Europe's oldest book - the St Cuthbert Gospel - has been saved for the nation, after the British Library raised £9m to buy it.
The gospel dates back to the seventh century and lay buried in a saint's coffin for hundreds of years.
It was produced in the north of England and buried alongside St Cuthbert, an early English Christian leader, on the island of Lindisfarne off the coast of Northumberland in around AD698.
The coffin was moved off the island to escape Viking raiders and the book was rediscovered when the coffin was reopened in Durham Cathedral in 1104.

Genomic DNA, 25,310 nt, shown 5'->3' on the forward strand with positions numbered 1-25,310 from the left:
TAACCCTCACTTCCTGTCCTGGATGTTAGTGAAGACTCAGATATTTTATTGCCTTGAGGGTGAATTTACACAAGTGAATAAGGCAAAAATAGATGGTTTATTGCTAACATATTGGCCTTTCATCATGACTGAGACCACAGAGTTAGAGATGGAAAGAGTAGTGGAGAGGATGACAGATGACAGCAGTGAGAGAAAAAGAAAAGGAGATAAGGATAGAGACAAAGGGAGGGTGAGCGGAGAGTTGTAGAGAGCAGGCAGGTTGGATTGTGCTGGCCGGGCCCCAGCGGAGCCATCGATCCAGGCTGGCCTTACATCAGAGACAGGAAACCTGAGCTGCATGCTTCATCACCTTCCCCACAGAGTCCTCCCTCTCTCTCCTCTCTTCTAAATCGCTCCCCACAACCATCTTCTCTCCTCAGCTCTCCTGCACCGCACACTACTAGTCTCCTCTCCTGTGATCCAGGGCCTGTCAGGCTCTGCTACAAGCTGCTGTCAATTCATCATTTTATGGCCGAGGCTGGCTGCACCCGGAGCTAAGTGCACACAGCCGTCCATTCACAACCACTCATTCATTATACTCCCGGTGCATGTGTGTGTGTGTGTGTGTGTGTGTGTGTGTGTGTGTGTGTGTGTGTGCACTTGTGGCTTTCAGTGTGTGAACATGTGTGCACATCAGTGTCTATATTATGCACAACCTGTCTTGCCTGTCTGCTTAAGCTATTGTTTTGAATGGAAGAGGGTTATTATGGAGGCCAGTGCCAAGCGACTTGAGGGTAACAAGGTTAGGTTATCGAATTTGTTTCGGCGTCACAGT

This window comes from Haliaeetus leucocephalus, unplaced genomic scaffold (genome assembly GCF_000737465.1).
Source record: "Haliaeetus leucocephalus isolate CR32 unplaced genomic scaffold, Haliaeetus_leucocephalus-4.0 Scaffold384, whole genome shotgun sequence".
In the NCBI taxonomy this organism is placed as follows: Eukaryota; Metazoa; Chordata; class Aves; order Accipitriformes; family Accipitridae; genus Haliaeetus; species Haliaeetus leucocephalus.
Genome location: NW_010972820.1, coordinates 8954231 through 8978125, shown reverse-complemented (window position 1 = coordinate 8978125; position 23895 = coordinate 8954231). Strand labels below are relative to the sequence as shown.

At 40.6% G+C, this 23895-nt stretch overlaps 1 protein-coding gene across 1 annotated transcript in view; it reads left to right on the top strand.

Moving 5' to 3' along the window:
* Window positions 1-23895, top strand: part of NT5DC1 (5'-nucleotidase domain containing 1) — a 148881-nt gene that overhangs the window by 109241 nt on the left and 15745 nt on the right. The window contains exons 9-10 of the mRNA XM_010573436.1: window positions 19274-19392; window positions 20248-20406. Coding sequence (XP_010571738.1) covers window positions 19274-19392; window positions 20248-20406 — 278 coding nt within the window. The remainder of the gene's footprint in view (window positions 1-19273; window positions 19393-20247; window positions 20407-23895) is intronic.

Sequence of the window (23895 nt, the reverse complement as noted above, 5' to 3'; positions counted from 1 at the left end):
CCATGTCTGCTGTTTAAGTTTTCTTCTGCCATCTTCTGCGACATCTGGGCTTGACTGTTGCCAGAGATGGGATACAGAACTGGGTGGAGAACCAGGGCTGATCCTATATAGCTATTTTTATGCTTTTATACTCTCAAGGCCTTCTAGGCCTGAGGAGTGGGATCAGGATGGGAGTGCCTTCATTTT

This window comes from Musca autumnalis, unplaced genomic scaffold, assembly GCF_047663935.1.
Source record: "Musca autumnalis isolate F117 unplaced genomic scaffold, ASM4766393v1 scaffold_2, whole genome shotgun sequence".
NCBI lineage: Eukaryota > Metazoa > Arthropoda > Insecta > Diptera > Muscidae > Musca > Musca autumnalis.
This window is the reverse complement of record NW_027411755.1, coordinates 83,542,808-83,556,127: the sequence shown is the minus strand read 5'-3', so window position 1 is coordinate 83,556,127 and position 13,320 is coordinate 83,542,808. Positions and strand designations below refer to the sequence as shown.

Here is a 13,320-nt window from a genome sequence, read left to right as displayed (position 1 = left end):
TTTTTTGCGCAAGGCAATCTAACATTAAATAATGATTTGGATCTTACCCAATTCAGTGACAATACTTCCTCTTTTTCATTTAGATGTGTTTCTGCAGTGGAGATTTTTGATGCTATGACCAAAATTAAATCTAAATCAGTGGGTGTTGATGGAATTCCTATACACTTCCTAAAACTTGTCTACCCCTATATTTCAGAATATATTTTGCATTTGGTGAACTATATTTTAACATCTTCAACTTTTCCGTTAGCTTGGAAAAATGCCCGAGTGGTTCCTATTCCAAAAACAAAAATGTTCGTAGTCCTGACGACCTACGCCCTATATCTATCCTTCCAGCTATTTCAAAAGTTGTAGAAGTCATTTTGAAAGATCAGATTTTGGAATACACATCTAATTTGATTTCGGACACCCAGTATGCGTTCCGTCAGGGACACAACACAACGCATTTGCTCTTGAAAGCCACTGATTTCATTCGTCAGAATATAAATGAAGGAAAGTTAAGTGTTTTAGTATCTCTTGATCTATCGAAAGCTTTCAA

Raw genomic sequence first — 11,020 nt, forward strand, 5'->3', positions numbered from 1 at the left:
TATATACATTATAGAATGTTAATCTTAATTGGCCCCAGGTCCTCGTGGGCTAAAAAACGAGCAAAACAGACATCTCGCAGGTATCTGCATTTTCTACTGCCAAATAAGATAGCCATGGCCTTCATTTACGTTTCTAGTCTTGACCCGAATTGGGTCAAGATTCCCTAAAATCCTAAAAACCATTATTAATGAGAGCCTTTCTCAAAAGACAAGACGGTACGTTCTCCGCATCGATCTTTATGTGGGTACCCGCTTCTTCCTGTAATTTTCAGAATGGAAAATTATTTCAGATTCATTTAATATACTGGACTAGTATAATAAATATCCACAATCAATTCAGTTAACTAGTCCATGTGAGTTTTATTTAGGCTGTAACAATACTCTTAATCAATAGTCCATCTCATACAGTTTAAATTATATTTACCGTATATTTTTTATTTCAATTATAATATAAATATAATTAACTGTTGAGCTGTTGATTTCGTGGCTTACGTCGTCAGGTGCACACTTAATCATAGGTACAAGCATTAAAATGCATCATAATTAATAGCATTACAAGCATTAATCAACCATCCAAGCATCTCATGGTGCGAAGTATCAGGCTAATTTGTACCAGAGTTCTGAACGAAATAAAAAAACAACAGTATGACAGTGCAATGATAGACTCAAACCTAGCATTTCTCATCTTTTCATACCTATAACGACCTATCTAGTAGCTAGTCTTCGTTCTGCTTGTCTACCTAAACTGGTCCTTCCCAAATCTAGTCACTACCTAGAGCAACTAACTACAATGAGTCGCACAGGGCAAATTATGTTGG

The gospel, which is now on show at the library in King's Cross, is the earliest surviving intact book from the whole of Europe. Even its original red leather binding survives today.
The chief executive of the British Library, Dame Lynne Brindley, said: "This was a once-in-a-lifetime opportunity to secure the Gospel for the nation and we were both grateful and touched that so many people felt moved to support our campaign."